In its final assessment, the SEB, while noting that ColeJon has a very strong phase-in plan, ranked the three offerors' proposals substantially equal in the management area. As indicated above, this relative rating did not significantly change even accounting for a "worst case scenario" rating of financial stability.

With respect to the technical area, all three offerors were found to have no evaluated differences in their proposed equipment and staffing plan. As to the comprehension/ adequacy of proposal criterion, ColeJon received the highest weighted score and FEMCOR the second highest; as to key personnel, ColeJon was ranked first and FKW and FEMCOR were ranked second and third, respectively.

FAA found FEMCOR's evaluated costs to be significantly lower ($3 million) than either protester's costs and that FEMCOR's proposal represented the best value to the government, notwithstanding the higher technical scores for the protesters. Neither the point scores nor the narratives outlining the offeror's technical differences indicate that ColeJon's or FKW's technical proposals were considered "markedly superior" to that of FEMCOR. Cf. DLI Eng'g Corp., B-218335, June 28, 1985, 85-1 CPD Para. 742, aff'd, B-218335.2 et al., Oct. 28, 1985, 85-2 CPD Para. 468 where we held that award was improperly made under a solicitation giving predominant weight to technical factors to technically average low priced offeror instead of to the "nearly perfect" technically, higher priced offeror. Based on our review, we find the SSO performed a reasonable cost/technical tradeoff and reasonably found that FEMCOR's lower cost offsets the evaluated technical strengths in the protesters' proposals. In this regard, the RFP indicated that cost was a "significant" consideration in determining the "best value" to the government. FKW and ColeJon also protest the FAA's failure to comply with Federal Acquisition Regulation Sec. 15.1001(b)(2) (FAC 84-13), which requires the contracting officer to inform each unsuccessful offeror in writing, prior to award, of the apparent successful offeror unless the contracting officer determines in writing that the urgency of the requirement necessitates award without delay. The purpose of this preaward notice is to afford unsuccessful offerors an opportunity to challenge the small business status of the proposed awardee. Fidelity Technologies Corp., B-234517, June 15, 1989, 68 Comp.Gen. ***, 89-1 CPD Para. 565; Hamilton Enters., Inc., B-230736.6, Dec. 20, 1988, 88-2 CPD Para. 604.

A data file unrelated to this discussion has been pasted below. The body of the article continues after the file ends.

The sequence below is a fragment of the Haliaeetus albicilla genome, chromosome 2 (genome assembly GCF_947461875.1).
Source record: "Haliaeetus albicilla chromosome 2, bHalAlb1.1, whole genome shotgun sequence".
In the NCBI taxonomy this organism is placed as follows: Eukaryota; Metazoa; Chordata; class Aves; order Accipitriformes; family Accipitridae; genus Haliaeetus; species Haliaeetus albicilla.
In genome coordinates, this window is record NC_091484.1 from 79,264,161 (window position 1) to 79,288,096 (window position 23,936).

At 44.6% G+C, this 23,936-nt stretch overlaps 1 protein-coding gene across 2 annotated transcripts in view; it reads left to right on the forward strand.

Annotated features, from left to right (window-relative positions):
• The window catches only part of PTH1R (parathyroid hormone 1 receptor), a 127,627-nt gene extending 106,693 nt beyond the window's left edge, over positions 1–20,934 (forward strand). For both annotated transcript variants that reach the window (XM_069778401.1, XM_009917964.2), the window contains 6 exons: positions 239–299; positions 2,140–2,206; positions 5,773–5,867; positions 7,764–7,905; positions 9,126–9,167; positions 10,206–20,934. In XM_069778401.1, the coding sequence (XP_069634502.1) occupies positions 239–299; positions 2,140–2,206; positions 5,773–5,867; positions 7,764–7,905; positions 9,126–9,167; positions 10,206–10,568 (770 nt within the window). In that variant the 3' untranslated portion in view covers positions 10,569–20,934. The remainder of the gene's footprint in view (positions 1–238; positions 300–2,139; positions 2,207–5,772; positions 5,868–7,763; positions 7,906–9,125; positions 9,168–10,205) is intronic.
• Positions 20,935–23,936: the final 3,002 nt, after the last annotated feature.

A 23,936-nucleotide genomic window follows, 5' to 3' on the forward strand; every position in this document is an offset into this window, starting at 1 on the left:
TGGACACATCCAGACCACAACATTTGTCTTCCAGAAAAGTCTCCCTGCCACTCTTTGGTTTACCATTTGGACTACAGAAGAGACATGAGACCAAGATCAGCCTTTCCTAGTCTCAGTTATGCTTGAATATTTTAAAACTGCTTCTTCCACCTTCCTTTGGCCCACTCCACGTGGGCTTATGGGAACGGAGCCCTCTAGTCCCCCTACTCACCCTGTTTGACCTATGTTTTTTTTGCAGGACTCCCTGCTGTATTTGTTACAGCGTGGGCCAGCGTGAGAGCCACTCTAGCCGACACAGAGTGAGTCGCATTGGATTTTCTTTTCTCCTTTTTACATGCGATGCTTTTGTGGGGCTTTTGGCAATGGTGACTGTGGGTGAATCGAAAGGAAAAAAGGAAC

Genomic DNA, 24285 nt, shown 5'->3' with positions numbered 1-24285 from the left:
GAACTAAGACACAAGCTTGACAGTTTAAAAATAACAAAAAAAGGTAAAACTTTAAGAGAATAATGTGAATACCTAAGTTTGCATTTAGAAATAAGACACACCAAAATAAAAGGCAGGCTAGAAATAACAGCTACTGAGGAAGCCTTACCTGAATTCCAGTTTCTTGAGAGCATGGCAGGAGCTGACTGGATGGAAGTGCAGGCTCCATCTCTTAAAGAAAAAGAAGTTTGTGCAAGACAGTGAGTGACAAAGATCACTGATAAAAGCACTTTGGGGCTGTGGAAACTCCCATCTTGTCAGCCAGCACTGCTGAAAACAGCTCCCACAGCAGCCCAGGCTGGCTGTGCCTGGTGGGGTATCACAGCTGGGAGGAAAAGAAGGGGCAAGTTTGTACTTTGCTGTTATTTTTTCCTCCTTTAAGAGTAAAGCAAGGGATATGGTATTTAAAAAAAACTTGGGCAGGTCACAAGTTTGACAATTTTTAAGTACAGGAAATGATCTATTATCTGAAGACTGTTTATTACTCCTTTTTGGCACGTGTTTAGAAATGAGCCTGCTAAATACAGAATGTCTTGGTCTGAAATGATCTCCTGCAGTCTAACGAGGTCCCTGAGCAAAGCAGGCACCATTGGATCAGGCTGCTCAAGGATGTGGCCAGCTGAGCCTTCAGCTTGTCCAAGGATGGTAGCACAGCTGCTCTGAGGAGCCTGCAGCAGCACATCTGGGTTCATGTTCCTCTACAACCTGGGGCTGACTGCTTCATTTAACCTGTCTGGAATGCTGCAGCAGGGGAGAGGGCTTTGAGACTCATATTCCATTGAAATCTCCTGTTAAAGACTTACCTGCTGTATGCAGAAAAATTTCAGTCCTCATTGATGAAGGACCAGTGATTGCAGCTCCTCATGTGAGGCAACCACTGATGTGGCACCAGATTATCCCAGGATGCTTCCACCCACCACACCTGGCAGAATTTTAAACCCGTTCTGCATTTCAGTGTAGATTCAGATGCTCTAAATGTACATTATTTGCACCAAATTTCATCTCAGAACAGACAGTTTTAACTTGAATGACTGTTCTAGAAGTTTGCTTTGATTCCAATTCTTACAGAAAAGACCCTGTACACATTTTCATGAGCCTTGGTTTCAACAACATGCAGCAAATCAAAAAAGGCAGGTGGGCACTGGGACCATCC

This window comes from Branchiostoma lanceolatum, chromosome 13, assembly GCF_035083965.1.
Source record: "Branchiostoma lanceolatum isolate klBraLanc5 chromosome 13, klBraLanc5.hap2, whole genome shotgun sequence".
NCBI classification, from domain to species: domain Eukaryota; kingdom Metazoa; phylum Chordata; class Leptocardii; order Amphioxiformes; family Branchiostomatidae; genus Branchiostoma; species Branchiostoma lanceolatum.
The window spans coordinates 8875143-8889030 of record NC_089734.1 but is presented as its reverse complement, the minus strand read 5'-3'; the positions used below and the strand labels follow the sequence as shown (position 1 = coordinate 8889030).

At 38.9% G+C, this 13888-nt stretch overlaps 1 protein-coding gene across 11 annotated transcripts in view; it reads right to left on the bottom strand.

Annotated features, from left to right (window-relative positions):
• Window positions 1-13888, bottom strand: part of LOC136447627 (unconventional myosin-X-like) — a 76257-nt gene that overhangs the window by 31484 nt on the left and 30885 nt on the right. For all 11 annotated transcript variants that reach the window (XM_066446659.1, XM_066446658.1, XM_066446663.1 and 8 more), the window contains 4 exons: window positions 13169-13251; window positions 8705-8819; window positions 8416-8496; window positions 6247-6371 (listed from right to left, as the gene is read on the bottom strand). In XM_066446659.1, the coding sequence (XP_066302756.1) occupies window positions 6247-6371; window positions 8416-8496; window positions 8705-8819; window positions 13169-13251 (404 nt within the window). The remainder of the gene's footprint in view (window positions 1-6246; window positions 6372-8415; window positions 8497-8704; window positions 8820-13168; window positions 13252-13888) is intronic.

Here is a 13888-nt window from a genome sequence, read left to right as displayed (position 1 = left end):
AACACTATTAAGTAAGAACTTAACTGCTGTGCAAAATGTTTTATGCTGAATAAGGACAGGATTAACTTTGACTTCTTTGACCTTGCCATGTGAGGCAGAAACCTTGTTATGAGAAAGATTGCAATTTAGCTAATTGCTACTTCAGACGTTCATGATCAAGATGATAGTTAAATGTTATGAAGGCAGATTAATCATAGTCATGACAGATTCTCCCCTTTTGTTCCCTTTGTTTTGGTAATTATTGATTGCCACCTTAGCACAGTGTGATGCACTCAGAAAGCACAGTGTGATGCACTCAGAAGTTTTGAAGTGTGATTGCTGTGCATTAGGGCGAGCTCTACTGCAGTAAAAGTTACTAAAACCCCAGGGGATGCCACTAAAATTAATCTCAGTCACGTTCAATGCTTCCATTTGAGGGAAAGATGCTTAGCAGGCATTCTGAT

The agency concedes that the contracting officer did not comply with the preaward notice requirement and that he did not, at that time, make a determination of the urgency of the requirement. Nonetheless, the FAA maintains that its failure to do so was not prejudicial to either protester because the urgent and compelling finding which authorized continued performance of the contract notwithstanding the pending protests can now be used to effectively waive the requirement for preaward notice of award.

We will only sustain a protest for failure to comply with this preaward notification requirement if the protesters are prejudiced by this failure. Automation Management Consultants, Inc., B-231540, Aug. 12, 1988, 88-2 CPD Para. 145. Both protesters argue that the agency's failure to give the preaward notice was prejudicial because they allege that FEMCOR is not eligible as a small business under this solicitation.

However, we think prejudice can only be shown so as to justify sustaining a protest of an agency's failure to give proper notice if the Small Business Administration (SBA) has actually found the awardee other than small. See Fidelity Technologies Corp., B-234517, supra; Maximus, Inc., 68 Comp.Gen. 69 (1988), 88-2 CPD Para. 467. Here, unlike in Fidelity and Maximus, the protesters elected not to protest FEMCOR's size status to the SBA when they were apprised-- albeit after award-- of the identity of the awardee. Thus, SBA has made no determination regarding FEMCOR's size. Moreover, our review of the record does not indicate that FEMCOR was other than small. See Diversified Computer Consultants, B-230313; B-230313.2, July 5, 1988, 88-2 CPD Para. 5. Consequently, we find no evidence that the protesters were prejudiced by FAA's failure to adhere to FAR award notification requirements.

The protests are denied.

/1/ FKW further alleges that FEMCOR is unable to meet the bonding requirements for this FAA contract and cannot therefore meet the phase in requirements of the RFP. However, the record shows that FEMCOR was able to obtain acceptable bonds.